The Daily Need

Tuesday morning roundup

Culture

Cinephiles and celebrities converge in Italy for the 67th Venice Film Festival, which kicks off on Wednesday. The shortlist of films in the running for top prizes includes Sofia Coppola’s “Somewhere,” Darren Aronofsky’s “Black Swan” and Julian Schnabel’s “Miral.” Coincidentally, Schnabel’s movie about a Palestinian orphan in war-torn Jerusalem is set to premiere on Sept. 2, the same day that Israeli-Palestinian peace talks are scheduled to resume in Washington, D.C.

Security

Two men who were detained in Amsterdam after deplaning a flight from Chicago yesterday remain in Dutch custody for a second day of questioning. The two Yemeni nationals, Ahmed Mohamed Nasser al Soofi and Hezam al Murisi, were arrested on charges of preparing for a terrorist attack after suspicious items including a cell phone taped to a Pepto-Bismol bottle, boxcutter and knife were found in their luggage.

Environment

Hurricane Earl continues its path toward the East Coast of the United States, after barreling through the northern Caribbean islands of St. Kitts and Anguilla. The U.S. National Hurricane Center has advised residents from North Carolina to Maine to watch the storm closely. The Category 4 storm is expected to hit the Carolina coastline on Thursday.

Health

Teetotalers, take note: A recent study in the journal Alcoholism: Clinical and Experimental Research suggests that abstaining from alcohol may actually increase your risk of dying. The study, which involved 1,824 participants over a 20-year span, showed that moderate drinkers (those who enjoy one to three drinks a day) enjoyed the lowest mortality rates.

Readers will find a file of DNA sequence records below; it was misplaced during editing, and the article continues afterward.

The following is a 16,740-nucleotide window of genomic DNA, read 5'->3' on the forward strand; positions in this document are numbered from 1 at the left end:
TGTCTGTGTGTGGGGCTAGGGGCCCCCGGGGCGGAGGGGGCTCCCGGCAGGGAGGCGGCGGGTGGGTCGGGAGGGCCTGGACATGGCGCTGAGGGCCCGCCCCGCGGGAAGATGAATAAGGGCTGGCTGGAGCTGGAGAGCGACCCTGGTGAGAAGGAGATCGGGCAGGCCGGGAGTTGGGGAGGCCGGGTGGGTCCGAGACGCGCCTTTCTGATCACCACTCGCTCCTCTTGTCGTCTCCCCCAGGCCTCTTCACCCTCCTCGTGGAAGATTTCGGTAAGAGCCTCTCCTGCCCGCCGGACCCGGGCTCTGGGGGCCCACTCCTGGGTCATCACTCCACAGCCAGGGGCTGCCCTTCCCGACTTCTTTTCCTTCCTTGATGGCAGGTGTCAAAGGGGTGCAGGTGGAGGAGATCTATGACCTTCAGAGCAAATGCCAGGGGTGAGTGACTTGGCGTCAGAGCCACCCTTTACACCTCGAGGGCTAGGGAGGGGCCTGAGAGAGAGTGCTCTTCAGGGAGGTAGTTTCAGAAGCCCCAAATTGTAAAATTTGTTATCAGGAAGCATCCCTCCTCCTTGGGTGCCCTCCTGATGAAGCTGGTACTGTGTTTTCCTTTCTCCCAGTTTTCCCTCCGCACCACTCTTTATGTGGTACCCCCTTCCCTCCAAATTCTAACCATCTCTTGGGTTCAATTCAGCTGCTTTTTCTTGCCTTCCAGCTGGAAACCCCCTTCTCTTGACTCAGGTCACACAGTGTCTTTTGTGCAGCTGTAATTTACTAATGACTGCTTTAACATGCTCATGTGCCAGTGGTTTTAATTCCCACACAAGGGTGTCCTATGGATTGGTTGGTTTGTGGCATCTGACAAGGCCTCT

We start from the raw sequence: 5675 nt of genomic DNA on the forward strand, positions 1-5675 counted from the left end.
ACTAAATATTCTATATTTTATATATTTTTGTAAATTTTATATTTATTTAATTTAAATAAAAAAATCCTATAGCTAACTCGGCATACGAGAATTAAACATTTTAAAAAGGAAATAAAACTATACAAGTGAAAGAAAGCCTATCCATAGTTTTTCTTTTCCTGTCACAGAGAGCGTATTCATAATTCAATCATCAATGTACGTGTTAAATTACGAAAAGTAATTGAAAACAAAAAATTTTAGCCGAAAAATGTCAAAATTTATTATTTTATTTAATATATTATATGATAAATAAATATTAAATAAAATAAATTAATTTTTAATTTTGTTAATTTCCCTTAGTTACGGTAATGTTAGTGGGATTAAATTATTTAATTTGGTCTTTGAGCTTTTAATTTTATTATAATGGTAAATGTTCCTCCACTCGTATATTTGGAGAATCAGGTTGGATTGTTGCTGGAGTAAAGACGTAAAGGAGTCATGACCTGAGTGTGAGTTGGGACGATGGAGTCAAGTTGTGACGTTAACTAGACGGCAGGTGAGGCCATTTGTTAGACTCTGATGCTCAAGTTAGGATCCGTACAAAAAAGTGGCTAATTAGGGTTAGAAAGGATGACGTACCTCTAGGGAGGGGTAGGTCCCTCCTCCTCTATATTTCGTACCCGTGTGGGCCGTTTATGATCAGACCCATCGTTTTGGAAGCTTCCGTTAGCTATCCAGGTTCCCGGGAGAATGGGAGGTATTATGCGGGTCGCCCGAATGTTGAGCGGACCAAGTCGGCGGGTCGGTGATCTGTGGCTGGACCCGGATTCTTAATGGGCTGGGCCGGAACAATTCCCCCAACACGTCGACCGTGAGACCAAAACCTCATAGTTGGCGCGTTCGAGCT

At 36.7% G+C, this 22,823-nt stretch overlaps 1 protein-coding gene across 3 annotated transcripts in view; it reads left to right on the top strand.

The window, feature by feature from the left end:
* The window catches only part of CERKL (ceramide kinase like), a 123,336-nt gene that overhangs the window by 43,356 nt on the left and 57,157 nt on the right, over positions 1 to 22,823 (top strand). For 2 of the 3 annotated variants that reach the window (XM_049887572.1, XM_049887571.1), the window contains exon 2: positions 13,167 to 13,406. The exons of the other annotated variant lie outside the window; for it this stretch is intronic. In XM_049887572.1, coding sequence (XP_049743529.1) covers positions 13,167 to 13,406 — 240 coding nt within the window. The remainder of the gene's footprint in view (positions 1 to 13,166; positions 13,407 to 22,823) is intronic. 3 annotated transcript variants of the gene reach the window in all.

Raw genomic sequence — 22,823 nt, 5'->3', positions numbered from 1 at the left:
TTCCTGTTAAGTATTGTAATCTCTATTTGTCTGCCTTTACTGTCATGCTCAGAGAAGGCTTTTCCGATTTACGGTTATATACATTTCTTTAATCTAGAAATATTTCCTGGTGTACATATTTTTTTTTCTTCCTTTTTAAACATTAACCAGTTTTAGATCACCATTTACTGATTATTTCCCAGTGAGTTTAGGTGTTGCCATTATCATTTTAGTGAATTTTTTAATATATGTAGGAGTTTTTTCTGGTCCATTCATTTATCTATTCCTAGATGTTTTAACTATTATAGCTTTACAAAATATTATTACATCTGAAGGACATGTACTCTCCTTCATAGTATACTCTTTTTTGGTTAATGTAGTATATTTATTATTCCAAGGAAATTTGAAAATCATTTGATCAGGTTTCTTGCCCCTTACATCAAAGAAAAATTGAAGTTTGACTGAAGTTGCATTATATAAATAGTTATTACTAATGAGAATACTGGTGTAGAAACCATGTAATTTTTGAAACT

Economy

Today is the last day for South Florida homeowners facing foreclosure to seek mortgage modification relief from the Neighborhood Assistance Corp. of America. NACA, which began hosting round-the-clock counseling sessions in the Palm Beach Convention Center last Friday, estimates that approximately 13,000 people (representing 8,200 families) have sought help so far.

Last Tuesday, the National Association of Realtors announced that sales of existing homes plunged 27.2 percent in July compared to the previous month, prompting many to ask if the soft housing market will kill the nascent recovery that already shows signs of stalling.

 
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